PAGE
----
A Sponge Life
Think about the journey your sponge goes through. It sits idle, slowly drying out from the last use. Right there on your sink counter. It takes quite a while for a sponge to fully dry up. The nature of the sponge is to hold water. It’s a sponge. That’s what sponges do. Meanwhile, bacteria are happily reproducing. We can’t see it, but it’s happening. In fact, you may even notice a change in smell of the sponge after a few days of use. It is probably not the water that you are smelling. It’s a whole colony and microbiome growing in its new home.
The family meal is now complete. It’s time to do the most dreaded kitchen chore. The dishes. You run water in the sink, wet the sponge, and lather up with some dish soap. The clean up begins. Plates, spoons, forks, glassware, cutting boards. Gasp! Was there raw chicken on that cutting board? It’s all getting clean. That is what soap is for, right? The dishes have been washed, the sponge is wrung out and placed in its home on the sink counter. It stands ready until it is dutifully needed to be used again.
But wait? Did you wash your hands after washing the dishes? Was this before or after your dried and put the dishes away? With that bacteria in the sponge smearing all over the place, some of it is left behind on surfaces waiting for its next host. Maybe it’s a towel. Maybe it’s a person.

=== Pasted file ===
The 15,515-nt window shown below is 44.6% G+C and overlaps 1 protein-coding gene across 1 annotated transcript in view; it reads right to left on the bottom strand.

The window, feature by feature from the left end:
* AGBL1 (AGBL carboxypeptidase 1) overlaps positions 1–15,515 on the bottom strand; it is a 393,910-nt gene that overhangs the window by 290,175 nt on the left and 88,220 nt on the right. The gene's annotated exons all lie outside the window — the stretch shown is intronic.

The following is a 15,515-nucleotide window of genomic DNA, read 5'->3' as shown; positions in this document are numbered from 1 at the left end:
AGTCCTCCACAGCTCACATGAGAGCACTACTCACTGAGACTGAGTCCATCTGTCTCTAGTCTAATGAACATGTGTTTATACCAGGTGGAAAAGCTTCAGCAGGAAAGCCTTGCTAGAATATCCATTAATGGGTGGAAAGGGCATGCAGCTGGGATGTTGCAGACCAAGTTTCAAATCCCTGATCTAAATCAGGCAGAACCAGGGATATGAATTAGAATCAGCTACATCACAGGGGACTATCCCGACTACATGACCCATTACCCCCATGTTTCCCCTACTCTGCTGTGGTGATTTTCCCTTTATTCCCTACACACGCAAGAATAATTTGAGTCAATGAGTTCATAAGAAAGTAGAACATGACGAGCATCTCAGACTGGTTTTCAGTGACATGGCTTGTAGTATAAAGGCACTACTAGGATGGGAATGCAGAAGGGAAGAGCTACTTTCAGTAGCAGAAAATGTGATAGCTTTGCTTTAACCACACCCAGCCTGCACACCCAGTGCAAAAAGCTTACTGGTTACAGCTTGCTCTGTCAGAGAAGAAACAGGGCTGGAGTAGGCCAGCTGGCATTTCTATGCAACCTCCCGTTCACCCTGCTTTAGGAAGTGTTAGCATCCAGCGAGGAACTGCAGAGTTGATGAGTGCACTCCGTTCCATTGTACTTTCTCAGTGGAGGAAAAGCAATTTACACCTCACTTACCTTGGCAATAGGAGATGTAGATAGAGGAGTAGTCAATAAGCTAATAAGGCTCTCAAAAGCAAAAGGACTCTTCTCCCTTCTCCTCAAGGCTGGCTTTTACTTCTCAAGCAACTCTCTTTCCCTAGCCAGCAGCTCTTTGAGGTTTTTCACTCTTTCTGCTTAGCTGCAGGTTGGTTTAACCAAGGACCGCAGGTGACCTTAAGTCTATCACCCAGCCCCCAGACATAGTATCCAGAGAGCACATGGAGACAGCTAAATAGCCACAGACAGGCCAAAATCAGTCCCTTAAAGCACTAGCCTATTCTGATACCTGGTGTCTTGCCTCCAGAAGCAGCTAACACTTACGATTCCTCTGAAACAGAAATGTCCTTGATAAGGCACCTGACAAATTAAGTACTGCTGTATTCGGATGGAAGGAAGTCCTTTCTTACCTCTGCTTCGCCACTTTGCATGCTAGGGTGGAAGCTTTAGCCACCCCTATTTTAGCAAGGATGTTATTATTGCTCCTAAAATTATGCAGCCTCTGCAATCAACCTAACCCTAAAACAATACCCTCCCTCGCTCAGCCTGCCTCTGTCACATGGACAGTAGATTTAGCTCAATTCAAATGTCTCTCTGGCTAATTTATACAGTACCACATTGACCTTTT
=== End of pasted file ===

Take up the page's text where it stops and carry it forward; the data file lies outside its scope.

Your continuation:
You look at the sponge and think, “We’ve had this sponge for a while. It’s about time to clean it.” Maybe you boil water and throw the sponge in to sterilize it. Maybe you toss it in the dishwasher. Maybe you even decide to microwave it. Whatever method you choose, unfortunately will not likely help.
De-bugging the Sponge
Researchers found that contrary to what you expect, regular cleaning of kitchen sponges does more harm than good. This activity seems to affect the microbiome structure in a negative way. In fact, a greater proportion of Chryseobacterium haminis and Moraxella osloensis were found in sponges that were regularly sanitized.
Methods such as boiling and microwaving sponges showed a reduction in bacterial load by 60% in laboratory testing initially, but this same statistic was not achieved in used sponges. It seemed that while bacteria were initially killed, those that survived replicated and new bacteria recolonized at a fast rate, repopulating the microbiome of the sponge.
“Presumably, resistant bacteria survive the sanitation process and rapidly re-colonize the released niches until reaching similar abundance as before the treatment.” Researchers explain this effect is similar to what happens in the gut after antibiotic therapy. The rapidly recolonized and many times harmful bacteria recolonize faster than the non-pathogenic bacteria.
To Sponge or Not to Sponge
At this point you might be reconsidering the ongoing use of a kitchen sponge in your home. While some may opt for a “one time use and launder dish cloth” or some other disposable method, if you like your sponge keep your sponge. Simply toss it out fairly regularly and skip cleaning it.